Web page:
Ethnicity and clannish sentiments are subject matter in our daily discourse. They occupy elegant pedestal in our scheme of things. Governance in Nigeria is not about thinking through a problem with the aim of solving it, setting a national goal and making effort at achieving it, but about offering skewed appointments to lackeys, issuing contracts to friends and surrogates, invoking quota system to appropriate what is available to preferred cronies.

 

Those who preside over our collective patrimony are individuals who have no cognate experience, but who dispense power to their friends and associates, in a turn-by-turn basis irrespective of the lamentations in the land. The president is held captive by incompetence, imprisoned by lack of capacity and held  hostage by domestic aides who have utilised the obvious lapses to plunder the country dry.

 

Rather than respond to the debilitating economic conditions in a pandemic era, what it has done was to transfer its pains, frustrations and displacements on a famished citizenry; increase in taxes, increase in pump price of petroleum, increase in electricity tariffs and inflation.

 

While Nigerians are gnashing their teeth as a consequence of poverty and hunger, President Buhari is busy marrying out his daughters in lavish wedding and ostentatious display of affluence and naira rain.

 

At a time when the mood of the country is in reverse order, when pains and agonies are written on the faces of the citizens, when anger and frustrations are the visible signs and symbols in the air, the president and his lieutenants appear uninvolved.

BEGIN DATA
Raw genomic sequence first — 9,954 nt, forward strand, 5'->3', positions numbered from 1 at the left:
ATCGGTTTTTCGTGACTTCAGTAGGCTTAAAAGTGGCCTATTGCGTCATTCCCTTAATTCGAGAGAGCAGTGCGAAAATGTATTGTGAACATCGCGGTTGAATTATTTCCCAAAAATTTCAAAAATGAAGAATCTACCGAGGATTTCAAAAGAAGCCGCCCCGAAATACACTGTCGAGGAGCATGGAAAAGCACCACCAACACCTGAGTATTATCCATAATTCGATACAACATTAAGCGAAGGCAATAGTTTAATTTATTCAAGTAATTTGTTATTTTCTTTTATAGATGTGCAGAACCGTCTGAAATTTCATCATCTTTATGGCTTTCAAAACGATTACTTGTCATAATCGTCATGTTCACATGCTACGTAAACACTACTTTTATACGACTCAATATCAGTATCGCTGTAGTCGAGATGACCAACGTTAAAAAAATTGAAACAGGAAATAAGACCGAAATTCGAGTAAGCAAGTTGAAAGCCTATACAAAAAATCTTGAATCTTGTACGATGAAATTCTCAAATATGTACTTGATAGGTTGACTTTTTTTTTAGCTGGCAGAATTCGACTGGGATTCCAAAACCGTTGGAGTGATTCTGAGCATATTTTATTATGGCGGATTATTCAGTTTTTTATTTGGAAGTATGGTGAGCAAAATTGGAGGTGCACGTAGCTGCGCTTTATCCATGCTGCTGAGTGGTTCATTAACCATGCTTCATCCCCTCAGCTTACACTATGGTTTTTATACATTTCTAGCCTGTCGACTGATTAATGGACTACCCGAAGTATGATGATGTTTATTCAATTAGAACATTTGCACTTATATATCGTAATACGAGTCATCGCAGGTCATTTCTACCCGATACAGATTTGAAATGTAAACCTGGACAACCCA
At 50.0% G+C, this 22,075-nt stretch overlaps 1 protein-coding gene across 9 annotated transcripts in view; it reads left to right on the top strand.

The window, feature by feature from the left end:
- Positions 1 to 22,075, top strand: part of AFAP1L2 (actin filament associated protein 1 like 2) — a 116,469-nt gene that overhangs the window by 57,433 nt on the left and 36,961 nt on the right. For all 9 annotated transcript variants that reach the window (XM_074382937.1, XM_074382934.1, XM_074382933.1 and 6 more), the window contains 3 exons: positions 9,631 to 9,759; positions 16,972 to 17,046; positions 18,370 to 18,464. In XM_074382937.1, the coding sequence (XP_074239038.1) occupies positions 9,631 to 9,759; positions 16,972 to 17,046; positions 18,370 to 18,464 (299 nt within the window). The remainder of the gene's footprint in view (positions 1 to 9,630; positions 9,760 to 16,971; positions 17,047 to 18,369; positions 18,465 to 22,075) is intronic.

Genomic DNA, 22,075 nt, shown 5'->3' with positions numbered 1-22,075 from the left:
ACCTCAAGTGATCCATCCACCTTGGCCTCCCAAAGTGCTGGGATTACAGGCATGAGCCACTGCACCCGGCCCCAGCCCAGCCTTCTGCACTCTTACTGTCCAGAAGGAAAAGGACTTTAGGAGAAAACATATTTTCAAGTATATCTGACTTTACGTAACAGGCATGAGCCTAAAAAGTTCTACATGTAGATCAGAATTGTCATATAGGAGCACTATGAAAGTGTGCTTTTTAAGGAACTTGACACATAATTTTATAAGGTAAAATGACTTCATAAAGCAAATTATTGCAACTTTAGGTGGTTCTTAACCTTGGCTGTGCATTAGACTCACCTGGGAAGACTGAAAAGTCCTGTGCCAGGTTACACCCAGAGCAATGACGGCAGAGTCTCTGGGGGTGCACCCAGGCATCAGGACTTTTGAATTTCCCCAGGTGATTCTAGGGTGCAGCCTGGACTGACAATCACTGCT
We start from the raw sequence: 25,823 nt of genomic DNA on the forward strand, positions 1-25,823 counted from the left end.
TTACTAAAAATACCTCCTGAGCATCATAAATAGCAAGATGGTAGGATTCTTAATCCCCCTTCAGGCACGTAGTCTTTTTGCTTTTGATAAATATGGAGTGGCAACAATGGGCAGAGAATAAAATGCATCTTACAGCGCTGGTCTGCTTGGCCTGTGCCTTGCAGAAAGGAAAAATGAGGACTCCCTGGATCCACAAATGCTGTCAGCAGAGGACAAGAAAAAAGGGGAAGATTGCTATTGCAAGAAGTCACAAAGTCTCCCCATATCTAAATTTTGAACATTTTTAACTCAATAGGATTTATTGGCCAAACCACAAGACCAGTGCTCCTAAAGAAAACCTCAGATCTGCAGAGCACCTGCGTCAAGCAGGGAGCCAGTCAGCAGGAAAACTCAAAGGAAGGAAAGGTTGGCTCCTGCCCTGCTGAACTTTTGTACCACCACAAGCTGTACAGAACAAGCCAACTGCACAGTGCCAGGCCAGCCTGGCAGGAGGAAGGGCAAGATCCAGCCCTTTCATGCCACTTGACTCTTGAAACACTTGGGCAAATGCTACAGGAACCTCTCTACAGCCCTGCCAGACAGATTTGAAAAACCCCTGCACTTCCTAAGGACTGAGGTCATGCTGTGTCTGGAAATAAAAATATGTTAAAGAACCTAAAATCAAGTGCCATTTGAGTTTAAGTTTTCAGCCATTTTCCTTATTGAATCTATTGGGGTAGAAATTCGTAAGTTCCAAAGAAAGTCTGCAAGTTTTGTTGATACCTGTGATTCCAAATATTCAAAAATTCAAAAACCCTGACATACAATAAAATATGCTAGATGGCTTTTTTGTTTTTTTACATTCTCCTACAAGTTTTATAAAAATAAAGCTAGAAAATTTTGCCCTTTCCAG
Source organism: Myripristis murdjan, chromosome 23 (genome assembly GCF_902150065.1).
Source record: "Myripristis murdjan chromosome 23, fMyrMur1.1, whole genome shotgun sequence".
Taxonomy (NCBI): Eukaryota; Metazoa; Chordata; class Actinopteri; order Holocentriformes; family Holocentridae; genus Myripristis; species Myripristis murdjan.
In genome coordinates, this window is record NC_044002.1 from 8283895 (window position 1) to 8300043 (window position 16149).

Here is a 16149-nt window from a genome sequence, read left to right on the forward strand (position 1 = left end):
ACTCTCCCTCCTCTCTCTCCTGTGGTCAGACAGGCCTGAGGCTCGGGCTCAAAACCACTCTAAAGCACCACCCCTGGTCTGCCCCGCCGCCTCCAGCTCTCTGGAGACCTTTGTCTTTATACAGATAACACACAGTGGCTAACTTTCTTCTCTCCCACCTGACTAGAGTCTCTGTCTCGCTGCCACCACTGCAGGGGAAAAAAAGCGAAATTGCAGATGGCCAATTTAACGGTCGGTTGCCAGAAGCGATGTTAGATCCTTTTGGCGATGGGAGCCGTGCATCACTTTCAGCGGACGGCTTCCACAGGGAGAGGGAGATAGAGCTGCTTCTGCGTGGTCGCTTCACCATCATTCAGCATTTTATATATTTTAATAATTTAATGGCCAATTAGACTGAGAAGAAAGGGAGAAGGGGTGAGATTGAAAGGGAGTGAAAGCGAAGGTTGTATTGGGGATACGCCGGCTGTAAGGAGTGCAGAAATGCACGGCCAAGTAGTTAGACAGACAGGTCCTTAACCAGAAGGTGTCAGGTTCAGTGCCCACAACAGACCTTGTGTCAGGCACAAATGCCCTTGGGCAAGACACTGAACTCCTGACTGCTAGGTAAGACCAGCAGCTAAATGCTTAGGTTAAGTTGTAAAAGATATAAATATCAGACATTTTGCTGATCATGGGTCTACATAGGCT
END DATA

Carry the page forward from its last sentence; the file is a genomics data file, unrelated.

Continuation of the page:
All you hear are soundbites of a possible economic recession, due to dwindling revenue, weighed down by excruciating borrowings from all the latitudinal and longitudinal dimensions of the globe.

 

At every sneeze, loans are knocking, and when questions are being asked, you see loans defenders like Rotimi Amaechi, becoming combative, unruly and quarrelsome. Mortgaging our sovereignty in the name of loans where transparency suffers serious jeopardy is not a road to be travelled.

 

This Buhari presidency has become one catastrophic accident in history that Nigerians will never pray to have again. It is a government that has impoverished the citizens through objectionable policies managed by incompetent appointees and their inchoate collaborators masquerading about like marabouts in search of miracles. Finding solutions to our problems would only suffice if the government is able to connect with the aspirations of the citizenry.

 

This present approach presents the extreme of a government that is spineless, thoughtless, rudderless, tactless, and outrageously ridiculous in its priorities. Let our refineries work and see if there would be need for subsidy. Next week, I will dwell on Edo election: A monarchy that is under threat in the hands of Governor Obaseki. Keep a date.